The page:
Last year, Baker Books published Brett McCracken’s Hipster Christianity: When Church and Cool Collide. According to the publisher’s website, the book provides “a thorough examination and nuanced critique of an increasingly prevalent but under-studied incarnation of contemporary Christianity: the Christian hipster.” The book was a major success, garnering a Christianity Today cover story and several best-book-of-the-year nods.
“Christian hipsters” . . . [are] young people in the Church today who embrace certain shared values and attitudes. For one, fashion and art are huge among Christian hipsters. Skinny jeans and scarves are common, while listening to tunes from Sufjan Stevens and U2 is almost required. They celebrate a wide array of artistic forms and appreciate the works of authors like Ron Sider, N.T. Wright, and Anne Lamott.
Christian hipsters aren’t big fans of altar calls and door-to-door evangelism, and they tend to look up to people like Shane Claiborne, Mark Driscoll, Donald Miller, and Rob Bell. Theologically, they often resonate with parts of the emergent church conversation and to the idea of missional living, which centers on living for God’s kingdom right now. Consequently, they are known for being passionate about social justice issues, such as poverty and creation care.
More on hipster Christianity and its connections to the Brethren in Christ Church, after the jump.
After this definition, Miller — a Brethren in Christ pastor — offers an honest personal assessment of the movement:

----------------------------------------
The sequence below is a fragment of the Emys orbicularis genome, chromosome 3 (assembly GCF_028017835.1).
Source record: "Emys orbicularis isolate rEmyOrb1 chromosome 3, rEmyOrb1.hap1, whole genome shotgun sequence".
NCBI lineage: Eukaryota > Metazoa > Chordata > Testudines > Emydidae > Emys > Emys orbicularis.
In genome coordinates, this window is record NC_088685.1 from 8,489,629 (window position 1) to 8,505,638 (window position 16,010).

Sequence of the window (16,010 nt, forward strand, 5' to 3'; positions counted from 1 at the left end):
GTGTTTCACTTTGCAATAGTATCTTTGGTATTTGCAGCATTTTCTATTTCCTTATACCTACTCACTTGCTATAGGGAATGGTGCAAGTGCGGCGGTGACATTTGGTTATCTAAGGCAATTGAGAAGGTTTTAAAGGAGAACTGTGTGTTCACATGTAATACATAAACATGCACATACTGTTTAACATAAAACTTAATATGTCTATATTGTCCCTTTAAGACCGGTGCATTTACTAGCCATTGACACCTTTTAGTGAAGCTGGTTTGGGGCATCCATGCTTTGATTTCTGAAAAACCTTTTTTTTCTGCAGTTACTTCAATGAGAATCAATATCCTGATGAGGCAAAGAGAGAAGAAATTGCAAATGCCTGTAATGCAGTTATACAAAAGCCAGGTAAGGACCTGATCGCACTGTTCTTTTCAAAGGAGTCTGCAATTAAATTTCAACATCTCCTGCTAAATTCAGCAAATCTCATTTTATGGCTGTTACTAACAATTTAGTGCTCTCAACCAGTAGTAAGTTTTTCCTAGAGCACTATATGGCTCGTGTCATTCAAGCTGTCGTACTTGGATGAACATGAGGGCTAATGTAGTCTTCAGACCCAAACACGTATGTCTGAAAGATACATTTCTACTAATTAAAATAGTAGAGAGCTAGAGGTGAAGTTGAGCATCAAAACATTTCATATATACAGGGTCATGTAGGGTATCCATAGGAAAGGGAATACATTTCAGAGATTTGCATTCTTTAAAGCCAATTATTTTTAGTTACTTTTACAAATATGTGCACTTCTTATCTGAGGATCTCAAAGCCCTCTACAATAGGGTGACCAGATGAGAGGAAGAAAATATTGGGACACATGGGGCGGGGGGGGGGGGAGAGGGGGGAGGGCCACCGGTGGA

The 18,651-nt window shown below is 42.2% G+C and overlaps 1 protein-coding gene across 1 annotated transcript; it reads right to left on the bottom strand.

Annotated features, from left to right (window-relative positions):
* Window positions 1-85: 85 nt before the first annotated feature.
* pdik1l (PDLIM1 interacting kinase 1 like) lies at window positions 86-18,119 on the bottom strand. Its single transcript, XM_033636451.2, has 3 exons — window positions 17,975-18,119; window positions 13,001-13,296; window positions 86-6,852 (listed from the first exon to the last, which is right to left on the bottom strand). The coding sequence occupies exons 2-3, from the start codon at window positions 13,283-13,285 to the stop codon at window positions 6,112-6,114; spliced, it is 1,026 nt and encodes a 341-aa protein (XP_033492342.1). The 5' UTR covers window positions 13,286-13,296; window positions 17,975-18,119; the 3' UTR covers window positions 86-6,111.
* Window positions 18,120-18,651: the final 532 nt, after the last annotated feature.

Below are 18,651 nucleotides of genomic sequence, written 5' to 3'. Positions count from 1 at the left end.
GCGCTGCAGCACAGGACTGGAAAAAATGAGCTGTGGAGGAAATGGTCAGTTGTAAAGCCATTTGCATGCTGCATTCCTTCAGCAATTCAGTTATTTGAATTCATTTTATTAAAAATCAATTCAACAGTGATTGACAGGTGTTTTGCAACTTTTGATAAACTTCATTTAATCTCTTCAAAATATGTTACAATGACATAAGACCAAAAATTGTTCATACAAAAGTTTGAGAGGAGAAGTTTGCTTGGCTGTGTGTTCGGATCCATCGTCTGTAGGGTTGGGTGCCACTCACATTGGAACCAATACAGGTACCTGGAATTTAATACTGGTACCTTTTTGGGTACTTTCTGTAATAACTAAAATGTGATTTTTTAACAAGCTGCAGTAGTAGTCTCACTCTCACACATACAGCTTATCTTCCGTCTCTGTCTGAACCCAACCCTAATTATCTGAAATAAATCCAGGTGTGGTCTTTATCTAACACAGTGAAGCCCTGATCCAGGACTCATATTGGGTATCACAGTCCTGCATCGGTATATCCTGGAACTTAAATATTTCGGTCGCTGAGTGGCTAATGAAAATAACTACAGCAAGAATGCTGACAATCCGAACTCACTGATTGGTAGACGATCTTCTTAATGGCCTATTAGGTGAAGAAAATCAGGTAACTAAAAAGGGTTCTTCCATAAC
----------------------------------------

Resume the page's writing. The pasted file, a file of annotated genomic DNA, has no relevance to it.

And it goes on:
To be honest, in many ways, I was hearing McCracken describe me. These were the things I was passionate about, the people I respected and read, and the things that I did or didn’t like. I soon thought, “If this was what it means to be a Christian hipster, then sign me up!” Cool never looked so good.
Elsewhere in the review, Miller admits that hipster Christianity isn’t as rosy as it seems: “. . . coolness is often undergirded by un-Christ-like traits, such as individualism, pride, vanity, and a focus on the now. If that is what cool means, then it has little room for Jesus and His kingdom.” But ultimately, he concludes, hipster Christianity is a “fresh wind that is blowing through Christianity. And though it’s a wind that has its flaws and potential hazards, it is full of Jesus and has the ability to speak to the younger generations in a powerful way. And that, I think we can all agree, is pretty cool.”
But not all Brethren in Christ pastors see hipster Christianity — and McCracken’s analysis of it — in the same light. At his blog, Rod White — pastor of Circle of Hope, a Brethren in Christ congregation in Philadelphia — admits that he shares some of the “qualities” of a Christian hipster, but takes exception to the application of the qualifier:
I suppose Circle of Hope qualifies as a hipster church, if anyone does. But I meet most of the qualifications, too: I love Thrift Stores, I have a tattoo, I’ve been known to drink (but I won’t touch a cigarette and you should stop that!), I bike, I disdain big-box Christianity, I misappropriate primitive culture at times, I like Sufjan. But I don’t have little glasses and I am not 25. Reading McCraken’s article made me feel like I might be stepping in poppycock.
It is hard to be part of a movement of God’s Spirit in your generation when the sociologists want to trace the history of your “fad” and level you out into just another interesting, predictable development of their theory. . . .
. . . I resent people who tag my property with their intellectual signatures. . . . We’re having our local struggle to be an authentic representation of Jesus in our here and now. I am a living example of how your tags don’t fit. I hope you are having your own life. I liked it better before you discovered how to investigate and make a buck off mine.
Readers: What do you think? Based on the definitions above and your own experiences, does the Brethren in Christ Church harbor and/or nurture “Christian hipsters”? Is this good or bad? Share your responses in the Comments section!